Senators push to limit wait time for VA appeals

Senators push to limit wait time for VA appeals
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The Senate Veterans' Affairs Committee is set to unveil a bill as early as Wednesday that would speed up the appeals process for veterans unhappy with their benefits payments.

Committee Chairman Johnny IsaksonJohn (Johnny) Hardy IsaksonOn The Money: Lawmakers wait for Trump verdict on border deal | Trump touts deal as offering B for security | McConnell presses Trump to sign off | National debt tops T | Watchdog details IRS shutdown woes Trump criticizes border wall deal: 'Can't say I'm happy' GOP senators offer praise for Klobuchar: 'She’s the whole package' MORE (R-Ga.) and member Sen. Richard Blumenthal (D-Conn.) announced the bill in a joint statement Tuesday. It aims to overhaul the appeals process at the Department of Veterans Affairs (VA), which has been criticized as too lengthy.

“The VA’s current appeals process is in desperate need of updating, and nearly half a million veterans are in limbo because of the VA’s existing backlog,” reads the joint statement announcing the bill, the Veterans Appeals Improvement and Modernization Act.

“Between fiscal year 2015 and fiscal year 2017, the number of pending appeals increased from approximately 380,000 to 470,000 – a more than 20 percent increase.”


Veterans currently have a five-year wait on average if they appeal a decision, with the VA being criticized for having an outdated review process. Lawmakers said they want that wait time to be reduced to less than a year.

Isakson, who is in Georgia recovering from two recent back surgeries, plans to introduce the act as early as Wednesday. The bill is co-sponsored by Sen. Jon TesterJonathan (Jon) TesterHow the border deal came together GOP braces for Trump's emergency declaration Border talks stall as another shutdown looms MORE (Mont.), the committee's top Democrat.

“For too long our veterans and their families have faced unacceptable delays during the VA’s disability claims appeal process,” Isakson said in the statement.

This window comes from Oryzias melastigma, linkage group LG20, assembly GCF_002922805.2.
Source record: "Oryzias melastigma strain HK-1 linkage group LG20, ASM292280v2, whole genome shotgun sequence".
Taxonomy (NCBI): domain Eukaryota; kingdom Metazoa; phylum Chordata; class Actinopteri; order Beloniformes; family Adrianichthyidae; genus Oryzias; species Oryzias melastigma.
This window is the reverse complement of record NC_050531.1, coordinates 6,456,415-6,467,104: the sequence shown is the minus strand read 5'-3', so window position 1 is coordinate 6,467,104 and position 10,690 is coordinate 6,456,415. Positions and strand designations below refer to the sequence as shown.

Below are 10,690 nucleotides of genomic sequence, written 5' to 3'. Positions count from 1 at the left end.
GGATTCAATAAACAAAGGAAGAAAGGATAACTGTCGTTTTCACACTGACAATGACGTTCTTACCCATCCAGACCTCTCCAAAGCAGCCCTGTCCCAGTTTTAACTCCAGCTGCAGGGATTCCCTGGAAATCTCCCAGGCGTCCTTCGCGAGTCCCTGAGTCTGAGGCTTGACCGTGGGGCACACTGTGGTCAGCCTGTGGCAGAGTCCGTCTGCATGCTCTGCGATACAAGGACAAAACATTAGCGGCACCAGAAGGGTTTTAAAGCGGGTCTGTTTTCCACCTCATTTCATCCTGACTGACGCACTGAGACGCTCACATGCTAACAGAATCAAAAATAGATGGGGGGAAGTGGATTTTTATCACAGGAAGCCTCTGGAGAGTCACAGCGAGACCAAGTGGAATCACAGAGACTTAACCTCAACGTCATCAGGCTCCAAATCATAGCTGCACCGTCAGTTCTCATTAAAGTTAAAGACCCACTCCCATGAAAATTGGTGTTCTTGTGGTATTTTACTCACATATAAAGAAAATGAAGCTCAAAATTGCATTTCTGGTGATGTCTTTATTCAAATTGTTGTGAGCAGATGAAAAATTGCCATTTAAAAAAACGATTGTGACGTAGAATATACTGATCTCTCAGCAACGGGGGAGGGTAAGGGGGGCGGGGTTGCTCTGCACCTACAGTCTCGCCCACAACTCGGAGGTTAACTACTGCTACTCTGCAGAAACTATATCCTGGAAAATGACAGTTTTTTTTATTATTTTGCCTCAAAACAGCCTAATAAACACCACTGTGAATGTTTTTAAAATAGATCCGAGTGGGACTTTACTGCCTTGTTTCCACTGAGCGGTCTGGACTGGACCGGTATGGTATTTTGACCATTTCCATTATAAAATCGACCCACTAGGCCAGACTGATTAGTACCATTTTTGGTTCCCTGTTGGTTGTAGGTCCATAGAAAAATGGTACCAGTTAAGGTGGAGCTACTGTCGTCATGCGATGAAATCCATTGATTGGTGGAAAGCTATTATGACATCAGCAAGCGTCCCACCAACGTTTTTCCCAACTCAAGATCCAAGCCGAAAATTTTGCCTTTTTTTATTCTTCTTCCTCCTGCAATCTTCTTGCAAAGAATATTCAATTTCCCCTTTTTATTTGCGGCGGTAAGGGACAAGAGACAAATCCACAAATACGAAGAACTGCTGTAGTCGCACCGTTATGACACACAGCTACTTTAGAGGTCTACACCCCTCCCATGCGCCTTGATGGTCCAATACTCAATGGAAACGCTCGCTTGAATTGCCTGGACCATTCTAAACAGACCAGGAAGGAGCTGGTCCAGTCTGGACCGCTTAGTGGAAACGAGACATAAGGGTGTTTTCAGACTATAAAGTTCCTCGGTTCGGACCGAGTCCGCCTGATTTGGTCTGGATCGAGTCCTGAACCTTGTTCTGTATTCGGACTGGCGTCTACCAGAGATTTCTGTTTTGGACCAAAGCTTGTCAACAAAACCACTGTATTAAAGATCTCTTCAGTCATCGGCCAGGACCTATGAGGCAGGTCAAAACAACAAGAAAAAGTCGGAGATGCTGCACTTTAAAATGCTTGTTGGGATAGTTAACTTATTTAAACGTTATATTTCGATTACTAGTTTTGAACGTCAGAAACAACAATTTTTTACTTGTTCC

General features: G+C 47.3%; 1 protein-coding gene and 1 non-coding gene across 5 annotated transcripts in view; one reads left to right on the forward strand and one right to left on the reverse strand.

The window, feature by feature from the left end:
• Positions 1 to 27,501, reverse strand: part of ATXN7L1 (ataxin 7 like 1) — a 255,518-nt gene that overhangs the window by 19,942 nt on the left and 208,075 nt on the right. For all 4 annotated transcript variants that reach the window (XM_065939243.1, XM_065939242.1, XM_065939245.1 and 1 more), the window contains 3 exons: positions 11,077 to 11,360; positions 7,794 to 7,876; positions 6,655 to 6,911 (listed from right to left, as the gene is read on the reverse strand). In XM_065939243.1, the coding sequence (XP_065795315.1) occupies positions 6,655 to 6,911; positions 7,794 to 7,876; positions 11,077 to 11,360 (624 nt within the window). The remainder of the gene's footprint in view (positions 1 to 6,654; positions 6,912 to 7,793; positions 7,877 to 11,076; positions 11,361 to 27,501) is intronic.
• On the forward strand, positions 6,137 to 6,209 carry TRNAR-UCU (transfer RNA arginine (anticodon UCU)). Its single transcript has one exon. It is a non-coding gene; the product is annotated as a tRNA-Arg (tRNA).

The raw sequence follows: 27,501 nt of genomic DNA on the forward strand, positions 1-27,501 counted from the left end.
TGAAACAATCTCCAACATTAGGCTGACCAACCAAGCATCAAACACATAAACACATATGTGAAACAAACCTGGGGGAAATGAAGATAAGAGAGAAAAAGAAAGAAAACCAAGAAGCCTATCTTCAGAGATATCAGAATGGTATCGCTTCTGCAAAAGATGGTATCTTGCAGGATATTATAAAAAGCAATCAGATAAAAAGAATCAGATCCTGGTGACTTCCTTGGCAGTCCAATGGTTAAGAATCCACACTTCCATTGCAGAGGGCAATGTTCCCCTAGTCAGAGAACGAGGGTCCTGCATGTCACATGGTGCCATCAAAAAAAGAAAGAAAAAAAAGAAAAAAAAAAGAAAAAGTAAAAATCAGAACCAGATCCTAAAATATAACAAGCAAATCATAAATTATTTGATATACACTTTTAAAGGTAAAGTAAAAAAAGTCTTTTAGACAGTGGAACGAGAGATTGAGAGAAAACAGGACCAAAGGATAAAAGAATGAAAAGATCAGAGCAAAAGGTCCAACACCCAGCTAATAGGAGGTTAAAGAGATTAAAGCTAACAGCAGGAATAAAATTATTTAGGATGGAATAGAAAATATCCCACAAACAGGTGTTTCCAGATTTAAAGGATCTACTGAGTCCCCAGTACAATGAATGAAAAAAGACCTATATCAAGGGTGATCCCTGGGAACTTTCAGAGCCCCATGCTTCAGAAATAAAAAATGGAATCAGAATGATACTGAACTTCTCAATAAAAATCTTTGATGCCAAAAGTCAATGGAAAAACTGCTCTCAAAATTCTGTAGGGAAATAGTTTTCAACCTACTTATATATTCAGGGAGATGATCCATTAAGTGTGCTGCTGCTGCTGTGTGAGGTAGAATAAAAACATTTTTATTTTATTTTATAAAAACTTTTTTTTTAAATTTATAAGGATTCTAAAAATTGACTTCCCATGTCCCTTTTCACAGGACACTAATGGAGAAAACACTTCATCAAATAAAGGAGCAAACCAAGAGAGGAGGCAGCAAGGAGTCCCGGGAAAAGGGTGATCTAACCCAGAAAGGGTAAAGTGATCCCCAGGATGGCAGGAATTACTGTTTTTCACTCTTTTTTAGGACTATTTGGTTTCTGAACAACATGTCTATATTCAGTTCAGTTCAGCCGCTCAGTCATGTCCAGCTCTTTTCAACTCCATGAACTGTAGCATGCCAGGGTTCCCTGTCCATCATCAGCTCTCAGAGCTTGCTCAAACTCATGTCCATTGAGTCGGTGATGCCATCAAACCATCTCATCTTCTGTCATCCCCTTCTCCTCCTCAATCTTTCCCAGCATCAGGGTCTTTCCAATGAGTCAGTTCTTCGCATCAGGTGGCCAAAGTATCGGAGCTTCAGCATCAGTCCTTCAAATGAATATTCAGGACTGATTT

“This legislation, created with input from the VA and veterans groups, overhauls the current appeals process and puts in place a new system that is more transparent and allows veterans to choose the option that is right for them.”

Blumenthal added that the new legislation “would dramatically shorten the average wait time for an appeal from five years to 125 days.”

The House Veterans’ Affairs Committee has separate draft legislation that also seeks to overhaul VA benefits appeals.

House Committee Chairman Phil Roe (R-Tenn.) called the current system “broken,” according to the statement.

The VA has been criticized for years for appointment backlogs, a tedious and long appeals process and failing to quickly fire problematic employees.

President Trump repeatedly vowed on the campaign trail to increase accountability at the VA, and last week he signed an executive order to create the Office of Accountability and Whistleblower Protection, a new office within the department tasked with weeding out poorly performing employees and protecting whistleblowers.

Trump said at the signing ceremony that VA reform will be one of the “crown jewels” of his administration.